بِسْمِ اللَّهِ الرَّحْمَـنِ الرَّحِيمِ

Ah, the stupidity naiveté of youth!

Most of us are told many things, as sincere advice or emphatic matter-of-fact hearsay, by peers and older people when we are young.

I don’t know about others, but when I was a teenager, up to being twenty-something, I tended to follow the advice of most older people, especially the ones I cared about and admired, rather blindly and non-questioningly. I also listened keenly to the opinions of peers (of the same gender) whom I liked, admired and respected.

Marriage advice and myth. Sigh. No sooner than a girl turns 12, the advice about her future as a wife and mother starts to pour down upon her, especially in most Eastern cultures.

This advice comes first at the rate of a trickle, but as each year passes towards her 25th birthday, the gush resembles more a flood or torrent.

“Don’t sit with your legs apart. Ankles together!”

“Don’t laugh so loudly.”

“You must do something about those big eyebrows!”

“If you walk like that, no one will marry you.”

Anyhow, girls are more often the target of advice than boys, which is sad, since it is the men who go on to become the heads of families, and they are the ones who end up making most important, life-altering decisions after becoming husbands and fathers.

However, most adults (at least the patriarchal Pakistani variety) assume that advising a boy about his education, career and spending habits, is sufficient to make his future life as an adult all “set”.

Anyhow, since I was a girl, I am going to stick to discussing the advice received by young desi girls.

I’ve made a list of 8 things that I was emphatically told, or that most people around me assumed and believed about the whole marriage process, which I eventually discovered to be untrue in reality:

  • Thin, fair, tall, and pretty girls marry first; bag the best men

The media, fluffy-nonsense-spewing romantic movies, cheesy romance novels, and glossy fashion magazines – all try to tempt the diva inside every young girl into believing that if she looks like the model on the front page or the poster, she will bag the best man and spend the happiest life as an adult woman.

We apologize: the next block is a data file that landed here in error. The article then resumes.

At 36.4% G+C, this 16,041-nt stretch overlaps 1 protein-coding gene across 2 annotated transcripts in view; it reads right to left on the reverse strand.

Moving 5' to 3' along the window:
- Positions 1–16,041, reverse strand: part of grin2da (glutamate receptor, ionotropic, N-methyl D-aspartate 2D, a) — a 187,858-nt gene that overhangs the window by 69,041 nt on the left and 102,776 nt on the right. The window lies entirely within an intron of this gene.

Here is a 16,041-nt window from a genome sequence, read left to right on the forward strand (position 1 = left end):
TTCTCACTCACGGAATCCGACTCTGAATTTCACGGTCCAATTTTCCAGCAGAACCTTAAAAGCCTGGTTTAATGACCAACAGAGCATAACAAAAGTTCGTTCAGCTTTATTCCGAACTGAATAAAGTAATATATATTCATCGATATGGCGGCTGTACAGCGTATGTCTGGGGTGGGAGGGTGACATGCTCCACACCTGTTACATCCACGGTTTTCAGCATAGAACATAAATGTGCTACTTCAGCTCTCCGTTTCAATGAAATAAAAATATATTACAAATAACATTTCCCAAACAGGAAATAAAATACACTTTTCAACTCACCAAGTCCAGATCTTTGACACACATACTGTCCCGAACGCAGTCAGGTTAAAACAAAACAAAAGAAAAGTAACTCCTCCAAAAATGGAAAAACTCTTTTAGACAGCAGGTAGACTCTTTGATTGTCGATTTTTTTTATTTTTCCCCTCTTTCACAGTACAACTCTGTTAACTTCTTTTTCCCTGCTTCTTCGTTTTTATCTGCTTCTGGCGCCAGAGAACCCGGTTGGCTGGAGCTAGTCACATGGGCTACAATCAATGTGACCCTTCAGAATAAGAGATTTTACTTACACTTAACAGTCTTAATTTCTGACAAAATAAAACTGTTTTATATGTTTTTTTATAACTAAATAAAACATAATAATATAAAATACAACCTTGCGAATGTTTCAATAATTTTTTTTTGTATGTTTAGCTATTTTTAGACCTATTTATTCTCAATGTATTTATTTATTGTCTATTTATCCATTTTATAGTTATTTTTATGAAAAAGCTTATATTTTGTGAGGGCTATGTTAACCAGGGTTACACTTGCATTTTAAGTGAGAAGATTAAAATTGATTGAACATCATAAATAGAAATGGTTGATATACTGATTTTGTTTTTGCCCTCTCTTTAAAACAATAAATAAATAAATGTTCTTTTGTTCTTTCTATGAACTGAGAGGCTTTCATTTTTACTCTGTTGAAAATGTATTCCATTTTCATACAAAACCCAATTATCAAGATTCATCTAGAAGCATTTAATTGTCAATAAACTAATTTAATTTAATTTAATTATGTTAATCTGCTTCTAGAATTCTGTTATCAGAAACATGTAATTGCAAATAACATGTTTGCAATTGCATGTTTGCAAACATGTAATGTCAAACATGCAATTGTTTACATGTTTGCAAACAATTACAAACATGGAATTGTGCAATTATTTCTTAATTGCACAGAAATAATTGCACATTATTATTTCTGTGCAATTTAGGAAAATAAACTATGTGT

Wrong, ladies.

Some of the most average-looking girls (according to prevalent fashion/media standards, not my perception) with the widest of girths, duskiest of complexions (there goes the “Fair & Lovely cream” myth down the drain!), and shortest of heights (think, 5 ft 2 in., heh!) got married first, back when I was in school and college.

And please allow me to say one more thing: some of the most ‘non-diva’ type girls bagged their future husbands from their schools or colleges, before they even hit age twenty.

As the “mean girls” at college beheld the love-struck couple, shook their heads in disdainful wonder and murmured, “What does he see in her?!”, the whole class eventually went on to receive the invitation card to the said couple’s wedding, which further salted the already sore wounds of the hissing, surly, narrow-wasted, glossy-haired, fair-skinned felines fuming about being one-upped by a supposed (as perceived by them) dark, short, and stocky girl in their midst.

I do not endorse romantic relationships before/outside marriage because Islam prohibits them, but I do know that when it comes to beauty and love, marriage is hardly EVER about what the fashion magazines and cinema posters exhort.

In real life, there are no fixed benchmarks regarding beauty and love.

  • Cooking is difficult to conquer, but it conquers all

I wish, oh how I wish, that someone older had told the younger me, how terribly easy cooking is, and how trivial is it’s importance in the whole marriage realm.